Monday, April 15, 2024

Against the far right, hope springs from Germany and Poland  

In my 16 November press review, I looked at the seemingly inevitable rise of far-right ideas in many EU Member States. However, two recent events merit our full attention for highlighting the extent to which civil society is mobilising to counter this trend, three and a half months ahead of crucial European elections.

In Germany, massive demonstrations in response to the rise of the far right indicate that the tolerance threshold for the actions of far-right political parties has been exceeded. Tens of thousands of people marched over several days in cities throughout the country, and continue to do so at weekends, to denounce the racist ideology of the extreme right. The demonstrations follow revelations by Correctiv on 10 January of a secret meeting organised last November by the AfD and neo-Nazis to discuss a plan to deport millions of non-Germans and Germans of immigrant origin.

In another noteworthy development, on 23 January the German Constitutional Court issued an unprecedented ruling which bans the neo-Nazi party Die Heimat (Fatherland, formerly the NPD) from receiving public funding for the next six years, as reported in the Berlin daily Die Tageszeitung. Reporting on the debate that has begun across the Rhine about the possibility of taking legal action against the AfD, columnist Kersten Augustin asks “What do we do about the fascists?”  

In Poland, the newly elected government formed by Donald Tusk is trying its best to un-PiS the country’s state apparatuses and public media, although the purge is proving more difficult than expected. This should serve as a warning, writes British journalist and historian Timothy Garton Ash in his column for the British daily The Guardian. Restoring democracy is proving even more difficult than creating it from scratch: “The last few weeks in Polish politics have been dramatic, angry and sometimes bizarre. […] The biggest challenge for Tusk and his coalition partners will be to resist the temptation of simply turning the tables, installing their own partisan loyalists instead of the other lot.” Such a reconstruction will take time: “By the end of this parliamentary term, in 2027, the public service broadcaster should be more solidly impartial, the courts more fully independent, the president more unquestionably above parties, state-owned enterprises more thoroughly non partisan, the public administration and security services more truly independent – not just than they were under PiS, but than they were under earlier Polish governments, including Tusk’s own previous ones, before the populists came to power.”

For those who were unable to attend, you can listen to the replay of our conversation with Timothy Garton Ash at our Live event on 6 February (link), where the formidable expert on Poland discusses, among other things, the lesson that European democracies absolutely must learn from the Polish example.

As Dutch political scientist Cas Mudde has been hammering home for years, and as he wrote recently on X: “The far right is a loud minority, not the silent majority. Also, if the streets tell us anything, it is that ‘the people’ do NOT want far-right politics! Can media and politics finally take note?” In the Netherlands, the failure to form a coalition could lead to new elections, which would certainly play into the hands of Geert Wilders’ far-right PVV party (which came out on top in the 22 November general election). In his analysis for Le Grand Continent, Mudde reviews seven possible scenarios, “none of them attractive”. In the event of new elections, “the polls show that the PVV would emerge stronger, capable of dominating any coalition”, he warns. He goes on to denounce the failure “of the parties and the media so far”, which “continue to focus mainly on immigration or to adopt the PVV’s approaches on other issues, such as housing.” Words for the wise.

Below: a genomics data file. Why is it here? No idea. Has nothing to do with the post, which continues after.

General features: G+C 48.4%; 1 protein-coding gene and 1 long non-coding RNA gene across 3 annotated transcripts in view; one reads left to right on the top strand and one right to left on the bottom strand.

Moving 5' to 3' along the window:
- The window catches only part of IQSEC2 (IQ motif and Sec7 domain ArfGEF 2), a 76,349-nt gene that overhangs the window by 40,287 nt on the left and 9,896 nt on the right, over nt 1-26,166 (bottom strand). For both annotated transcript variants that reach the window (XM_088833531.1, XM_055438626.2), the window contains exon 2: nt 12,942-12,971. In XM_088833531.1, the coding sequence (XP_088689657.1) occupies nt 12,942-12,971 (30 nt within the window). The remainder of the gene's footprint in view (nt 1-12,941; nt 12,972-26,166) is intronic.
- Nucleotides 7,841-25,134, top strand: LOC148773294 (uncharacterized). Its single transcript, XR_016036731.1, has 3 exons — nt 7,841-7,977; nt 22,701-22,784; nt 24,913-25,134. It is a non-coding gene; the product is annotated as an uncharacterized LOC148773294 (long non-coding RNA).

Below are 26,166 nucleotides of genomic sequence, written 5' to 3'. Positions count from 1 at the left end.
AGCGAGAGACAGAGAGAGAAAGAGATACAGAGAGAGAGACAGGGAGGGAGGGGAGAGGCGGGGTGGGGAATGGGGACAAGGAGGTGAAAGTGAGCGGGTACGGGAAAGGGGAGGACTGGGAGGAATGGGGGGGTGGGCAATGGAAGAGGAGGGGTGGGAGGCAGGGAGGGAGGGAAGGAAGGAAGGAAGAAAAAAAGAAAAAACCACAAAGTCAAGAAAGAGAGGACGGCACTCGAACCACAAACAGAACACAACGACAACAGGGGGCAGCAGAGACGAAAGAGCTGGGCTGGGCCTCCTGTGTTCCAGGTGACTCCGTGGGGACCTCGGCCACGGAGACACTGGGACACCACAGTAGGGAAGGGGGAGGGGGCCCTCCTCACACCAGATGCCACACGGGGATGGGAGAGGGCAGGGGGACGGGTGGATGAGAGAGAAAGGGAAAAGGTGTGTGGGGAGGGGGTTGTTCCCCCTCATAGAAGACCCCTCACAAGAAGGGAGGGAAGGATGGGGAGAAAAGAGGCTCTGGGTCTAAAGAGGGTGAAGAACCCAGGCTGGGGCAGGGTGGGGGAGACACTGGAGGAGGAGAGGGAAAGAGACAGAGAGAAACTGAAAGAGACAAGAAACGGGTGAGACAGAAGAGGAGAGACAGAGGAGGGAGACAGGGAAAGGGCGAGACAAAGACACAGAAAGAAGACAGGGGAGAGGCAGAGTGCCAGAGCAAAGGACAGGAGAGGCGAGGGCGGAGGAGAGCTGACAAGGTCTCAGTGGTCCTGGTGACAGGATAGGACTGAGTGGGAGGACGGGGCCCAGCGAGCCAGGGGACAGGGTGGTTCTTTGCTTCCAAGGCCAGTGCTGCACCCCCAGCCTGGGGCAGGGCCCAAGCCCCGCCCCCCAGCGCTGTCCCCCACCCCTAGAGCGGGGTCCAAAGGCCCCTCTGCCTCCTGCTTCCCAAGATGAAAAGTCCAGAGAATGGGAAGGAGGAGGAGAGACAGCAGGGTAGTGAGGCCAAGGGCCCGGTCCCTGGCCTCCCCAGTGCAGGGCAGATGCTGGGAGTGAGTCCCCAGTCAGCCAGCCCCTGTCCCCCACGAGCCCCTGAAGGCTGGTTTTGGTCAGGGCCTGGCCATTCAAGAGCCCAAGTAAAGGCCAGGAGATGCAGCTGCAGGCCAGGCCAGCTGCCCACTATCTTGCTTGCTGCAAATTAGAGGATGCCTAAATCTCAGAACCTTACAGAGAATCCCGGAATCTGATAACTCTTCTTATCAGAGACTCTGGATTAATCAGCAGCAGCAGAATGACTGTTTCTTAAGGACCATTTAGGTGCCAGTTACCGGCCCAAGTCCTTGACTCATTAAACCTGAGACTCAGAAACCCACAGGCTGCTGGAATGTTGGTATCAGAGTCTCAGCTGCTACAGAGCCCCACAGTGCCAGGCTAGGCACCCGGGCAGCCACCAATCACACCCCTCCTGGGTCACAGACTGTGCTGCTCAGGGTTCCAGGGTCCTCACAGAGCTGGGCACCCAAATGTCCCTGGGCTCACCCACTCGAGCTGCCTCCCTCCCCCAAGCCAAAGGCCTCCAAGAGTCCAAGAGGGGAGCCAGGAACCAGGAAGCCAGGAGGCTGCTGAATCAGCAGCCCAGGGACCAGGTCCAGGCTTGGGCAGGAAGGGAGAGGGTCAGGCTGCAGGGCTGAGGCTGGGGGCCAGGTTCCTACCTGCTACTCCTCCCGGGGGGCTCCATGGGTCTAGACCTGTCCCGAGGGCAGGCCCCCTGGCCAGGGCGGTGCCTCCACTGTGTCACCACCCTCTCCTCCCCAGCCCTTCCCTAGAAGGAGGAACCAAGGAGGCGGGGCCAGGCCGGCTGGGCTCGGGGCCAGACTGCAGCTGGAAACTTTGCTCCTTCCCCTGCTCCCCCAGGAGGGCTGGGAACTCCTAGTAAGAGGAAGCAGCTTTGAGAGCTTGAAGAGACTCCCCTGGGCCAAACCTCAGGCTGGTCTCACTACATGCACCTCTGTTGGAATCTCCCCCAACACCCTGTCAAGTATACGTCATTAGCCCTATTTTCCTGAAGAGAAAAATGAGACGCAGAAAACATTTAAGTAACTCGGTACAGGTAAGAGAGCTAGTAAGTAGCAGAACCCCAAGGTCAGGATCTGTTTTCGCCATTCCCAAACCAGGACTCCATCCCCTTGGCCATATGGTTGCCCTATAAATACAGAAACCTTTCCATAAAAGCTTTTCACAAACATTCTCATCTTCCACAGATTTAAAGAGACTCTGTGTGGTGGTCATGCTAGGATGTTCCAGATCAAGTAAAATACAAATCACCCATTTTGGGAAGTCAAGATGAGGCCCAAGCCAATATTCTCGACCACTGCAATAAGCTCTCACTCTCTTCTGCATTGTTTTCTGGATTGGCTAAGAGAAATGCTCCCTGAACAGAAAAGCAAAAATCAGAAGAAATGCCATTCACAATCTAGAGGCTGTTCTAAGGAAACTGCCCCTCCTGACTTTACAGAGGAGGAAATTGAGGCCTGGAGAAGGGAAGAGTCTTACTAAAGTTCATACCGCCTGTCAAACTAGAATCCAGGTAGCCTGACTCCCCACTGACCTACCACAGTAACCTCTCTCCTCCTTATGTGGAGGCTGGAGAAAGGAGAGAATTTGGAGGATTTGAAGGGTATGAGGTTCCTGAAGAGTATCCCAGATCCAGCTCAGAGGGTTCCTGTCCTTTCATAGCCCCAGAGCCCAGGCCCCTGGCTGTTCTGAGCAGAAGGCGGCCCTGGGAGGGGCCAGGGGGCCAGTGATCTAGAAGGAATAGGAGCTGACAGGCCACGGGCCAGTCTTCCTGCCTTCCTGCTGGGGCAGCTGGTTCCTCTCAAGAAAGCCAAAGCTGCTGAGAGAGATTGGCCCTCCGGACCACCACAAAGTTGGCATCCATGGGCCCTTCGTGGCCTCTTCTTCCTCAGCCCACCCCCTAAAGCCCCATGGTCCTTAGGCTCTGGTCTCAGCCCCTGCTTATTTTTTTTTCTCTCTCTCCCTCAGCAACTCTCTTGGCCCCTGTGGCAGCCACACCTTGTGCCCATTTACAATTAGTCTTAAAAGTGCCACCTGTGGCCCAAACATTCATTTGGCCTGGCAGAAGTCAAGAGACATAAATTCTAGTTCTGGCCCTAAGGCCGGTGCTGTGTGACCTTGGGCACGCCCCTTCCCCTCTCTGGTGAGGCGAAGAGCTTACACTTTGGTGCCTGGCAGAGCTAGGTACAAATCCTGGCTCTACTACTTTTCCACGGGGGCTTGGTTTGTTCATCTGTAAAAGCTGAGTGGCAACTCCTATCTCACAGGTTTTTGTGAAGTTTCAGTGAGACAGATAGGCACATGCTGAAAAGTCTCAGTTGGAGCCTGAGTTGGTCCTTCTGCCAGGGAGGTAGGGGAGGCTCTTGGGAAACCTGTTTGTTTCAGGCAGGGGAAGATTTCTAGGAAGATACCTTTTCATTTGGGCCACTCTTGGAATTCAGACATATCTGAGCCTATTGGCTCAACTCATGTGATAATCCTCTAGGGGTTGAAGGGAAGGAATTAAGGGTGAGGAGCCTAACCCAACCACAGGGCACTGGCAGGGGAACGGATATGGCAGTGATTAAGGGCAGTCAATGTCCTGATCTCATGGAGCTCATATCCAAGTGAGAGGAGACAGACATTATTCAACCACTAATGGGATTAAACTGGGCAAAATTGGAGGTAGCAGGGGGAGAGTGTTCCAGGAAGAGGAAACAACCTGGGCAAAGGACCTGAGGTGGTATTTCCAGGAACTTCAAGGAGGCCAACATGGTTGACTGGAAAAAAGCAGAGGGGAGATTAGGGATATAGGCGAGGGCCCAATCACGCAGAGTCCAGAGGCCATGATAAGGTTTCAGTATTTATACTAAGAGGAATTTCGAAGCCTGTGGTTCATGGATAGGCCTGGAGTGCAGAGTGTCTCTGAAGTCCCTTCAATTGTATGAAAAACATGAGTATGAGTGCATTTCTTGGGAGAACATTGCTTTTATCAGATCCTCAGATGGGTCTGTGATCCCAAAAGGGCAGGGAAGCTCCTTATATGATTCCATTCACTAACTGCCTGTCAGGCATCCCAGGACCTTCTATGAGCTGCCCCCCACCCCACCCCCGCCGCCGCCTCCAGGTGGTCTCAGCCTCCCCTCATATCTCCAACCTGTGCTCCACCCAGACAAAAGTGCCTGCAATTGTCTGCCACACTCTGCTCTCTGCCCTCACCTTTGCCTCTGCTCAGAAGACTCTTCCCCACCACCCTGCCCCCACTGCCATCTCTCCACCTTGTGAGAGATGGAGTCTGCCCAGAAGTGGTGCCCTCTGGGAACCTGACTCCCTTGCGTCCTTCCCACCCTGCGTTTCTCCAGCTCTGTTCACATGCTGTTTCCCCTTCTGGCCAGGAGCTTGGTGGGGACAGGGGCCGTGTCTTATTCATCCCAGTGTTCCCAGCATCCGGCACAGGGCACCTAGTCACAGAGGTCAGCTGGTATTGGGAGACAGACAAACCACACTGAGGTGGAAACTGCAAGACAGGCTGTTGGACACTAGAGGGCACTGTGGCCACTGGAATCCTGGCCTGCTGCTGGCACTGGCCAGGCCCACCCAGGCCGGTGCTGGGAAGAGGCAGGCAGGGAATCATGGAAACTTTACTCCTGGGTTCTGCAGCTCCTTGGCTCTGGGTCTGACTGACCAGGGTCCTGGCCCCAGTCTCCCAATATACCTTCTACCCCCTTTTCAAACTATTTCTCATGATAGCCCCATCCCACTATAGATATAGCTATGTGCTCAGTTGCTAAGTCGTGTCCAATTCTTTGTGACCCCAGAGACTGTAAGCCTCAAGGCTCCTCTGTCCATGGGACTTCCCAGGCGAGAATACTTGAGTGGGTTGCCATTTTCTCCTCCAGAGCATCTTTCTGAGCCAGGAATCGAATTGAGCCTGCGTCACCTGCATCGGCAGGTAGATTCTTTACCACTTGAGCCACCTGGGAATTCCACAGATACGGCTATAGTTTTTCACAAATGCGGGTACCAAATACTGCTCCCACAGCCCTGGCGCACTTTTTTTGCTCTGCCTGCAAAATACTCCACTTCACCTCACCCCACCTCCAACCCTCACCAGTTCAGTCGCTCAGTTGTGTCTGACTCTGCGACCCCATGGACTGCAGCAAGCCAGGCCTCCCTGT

More picks

euronews | 7 February | EN

Members of the European Parliament have sounded the alarm to the European Commission about their “concerns” regarding the decline of rule of law in Greece, reports the international media outlet euronews. Harassment of journalists, bugging of political opponents, excessive use of force by the police, hostile campaigns against migrants… The MEPs are asking the European Commission to look into the criteria for obtaining European funds in Athens. According to the latest Reporters Without Borders (RSF) World Press Freedom Index, Greece is at the very bottom of the list of EU Member States.

Arancha Gonzales Laya, Camille Grand, Katarzyna Pisarska, Nathalie Tocci, Guntram Wolff | Foreign Affairs | 2 February | EN

From the Second World War to the present day, Europe has relied on the United States for its security, guiding NATO policy and nuclear deterrence, and even acting as arbiter between Member States on a number of issues, such as the European debt crisis in December 2009. If Trump is elected at the end of the year, the United States may well put an end to this protection. The American magazine looks at the concrete steps the EU can take to prepare for this potential abandonment by Washington.

In partnership with Display Europe, cofunded by the European Union. Views and opinions expressed are however those of the author(s) only and do not necessarily reflect those of the European Union or the Directorate‑General for Communications Networks, Content and Technology. Neither the European Union nor the granting authority can be held responsible for them.


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